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So, I'm new to this whole gardening thing. I'm the type who has a hard time keeping a cactus alive; so growing a plant? An entire garden? And then keeping it all ALIVE? It's always seemed next to impossible to me.
But this year, I decided to give gardening another go. I started with an indoor starter kit and waited for the seeds to sprout. Then, I transferred the fledgling plants to planter boxes which hang from the railing outside my front door. When those started to take off, I hesitantly replanted them again in the main gardening box in my front yard. In shocking news, my cilantro and mint are flourishing. My peppers have sprouted and I've already harvested a few rounds of basil. My sugar-snap peas and lettuce died, but I'll take green-thumb victories whenever I can.
So far, I can count this gardening season as my first and only success, and I'm determined to keep it going. In my research, I ran across a few interesting tips. These may seem elementary to all those with a green thumb, but I found them fascinating. If you're a novice gardener like me, read on for some tips on how to help your garden grow the organic way.
1. Use ladybugs as pest control: So far, I have not had any issues with little pests or bugs eating away at my plants, but I'm sure it's only a matter of time. The idea of using pesticides in my garden makes me uncomfortable, so I was happy to read about ladybugs as an organic pest control option. Ladybugs, or ladybird beetles, work by feasting on the aphids and other small insect pests. If you want to attract them naturally, try planting fennel; ladybugs will be attracted to the sweet aroma and taste of its flowers. I'm almost certain wearing these cute ladybug charms wouldn't hurt the cause, either. If you want to go a more foolproof route, you can purchase ladybugs in bulk from commercial vendors who wild harvest them in the winter and spring months. The bugs will continue to hibernate in your refrigerator until it's time to release them into the garden. It's best to release them at night when they are cool and less active; give your garden a light misting first to encourage the bugs to settle in for the night. Also, give them something to stay for by lightly spraying a mixture of sugar and yeast on your plants or apply as a paste to wooden stakes.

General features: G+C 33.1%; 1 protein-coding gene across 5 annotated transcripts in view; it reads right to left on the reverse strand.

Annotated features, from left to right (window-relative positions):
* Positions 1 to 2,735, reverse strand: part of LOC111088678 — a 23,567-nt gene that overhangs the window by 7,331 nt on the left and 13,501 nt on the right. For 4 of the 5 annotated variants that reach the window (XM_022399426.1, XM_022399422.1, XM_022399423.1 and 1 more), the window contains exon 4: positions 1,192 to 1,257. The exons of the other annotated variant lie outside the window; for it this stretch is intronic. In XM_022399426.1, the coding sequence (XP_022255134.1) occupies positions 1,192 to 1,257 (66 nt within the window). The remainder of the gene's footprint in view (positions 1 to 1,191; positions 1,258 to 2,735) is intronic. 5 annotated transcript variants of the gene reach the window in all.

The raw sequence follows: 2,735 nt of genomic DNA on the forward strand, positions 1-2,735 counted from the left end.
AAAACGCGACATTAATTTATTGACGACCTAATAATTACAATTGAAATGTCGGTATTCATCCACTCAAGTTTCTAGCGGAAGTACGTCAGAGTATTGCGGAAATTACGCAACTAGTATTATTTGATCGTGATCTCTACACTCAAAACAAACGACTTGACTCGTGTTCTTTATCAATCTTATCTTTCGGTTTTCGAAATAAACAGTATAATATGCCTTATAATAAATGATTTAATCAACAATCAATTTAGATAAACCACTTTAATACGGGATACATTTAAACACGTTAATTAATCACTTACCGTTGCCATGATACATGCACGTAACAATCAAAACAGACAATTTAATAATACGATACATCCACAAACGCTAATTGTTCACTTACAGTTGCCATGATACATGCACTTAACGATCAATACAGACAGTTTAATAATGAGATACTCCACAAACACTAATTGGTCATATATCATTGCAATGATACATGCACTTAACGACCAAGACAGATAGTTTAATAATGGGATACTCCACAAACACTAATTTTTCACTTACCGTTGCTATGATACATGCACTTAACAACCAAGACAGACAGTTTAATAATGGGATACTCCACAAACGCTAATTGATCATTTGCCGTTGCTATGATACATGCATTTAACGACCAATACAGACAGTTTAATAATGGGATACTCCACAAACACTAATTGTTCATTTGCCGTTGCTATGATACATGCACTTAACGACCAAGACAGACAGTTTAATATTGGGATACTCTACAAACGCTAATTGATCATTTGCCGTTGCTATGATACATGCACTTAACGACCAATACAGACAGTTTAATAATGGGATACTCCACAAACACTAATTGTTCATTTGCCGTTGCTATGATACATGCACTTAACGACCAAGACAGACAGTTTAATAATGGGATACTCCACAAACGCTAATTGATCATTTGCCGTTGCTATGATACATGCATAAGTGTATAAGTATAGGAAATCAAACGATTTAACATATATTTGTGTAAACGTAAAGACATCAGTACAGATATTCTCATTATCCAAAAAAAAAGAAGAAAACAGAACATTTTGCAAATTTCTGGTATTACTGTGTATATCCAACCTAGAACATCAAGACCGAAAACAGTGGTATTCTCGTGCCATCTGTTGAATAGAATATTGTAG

2. Add coffee grounds to soil: As a multiple-pot-per-day coffee drinker, I was happy to learn the grounds that fuel my addiction can also help fertilize my garden. Coffee grounds are rich in nitrogen, an element all plants need. After making your morning pot of coffee (this grind-and-brew maker from Cuisinart would do the trick), place cooled grounds by the tablespoon around each plant and gently work them into the soil. Coffee grounds, including the paper filter, can also be composted using grass clippings, dry leaves, and egg shells (which brings me to my next gardening tip):
3. Try eggshells as fertilizer: Plants need calcium to flourish, and eggshells are an excellent source of the nutrient. After eating your morning egg out of this delightful egg cup (embossed with pollenating bees, of course), use the discarded shell to fertilize your garden. There are many ways to use shells as a fertilizer: Grind them down to a powder and sprinkle over your crops, place large pieces of shell directly on top of the soil, or steep eggshells in water and use the nutrient-rich "eggshell tea" to water your plants.
4. Water plants with chamomile or cooking water: The water you use to cook pasta or boil vegetables or potatoes is packed with leftover vitamins and nutrients. Instead of dumping the water in the pot down the drain, allow it to cool and use it to feed your plants. And don't let all your hard work go to waste! About once a week, water your plants with cooled chamomile tea to ward off fungal and bacterial infections in your garden. Did you plant a garden this year? If you have a green thumb, do you have any other organic gardening tips you'd like to share?
Did you plant a garden this year? If you have a green thumb, do you have any other organic gardening tips you'd like to share?
Posted by Jen Gustavson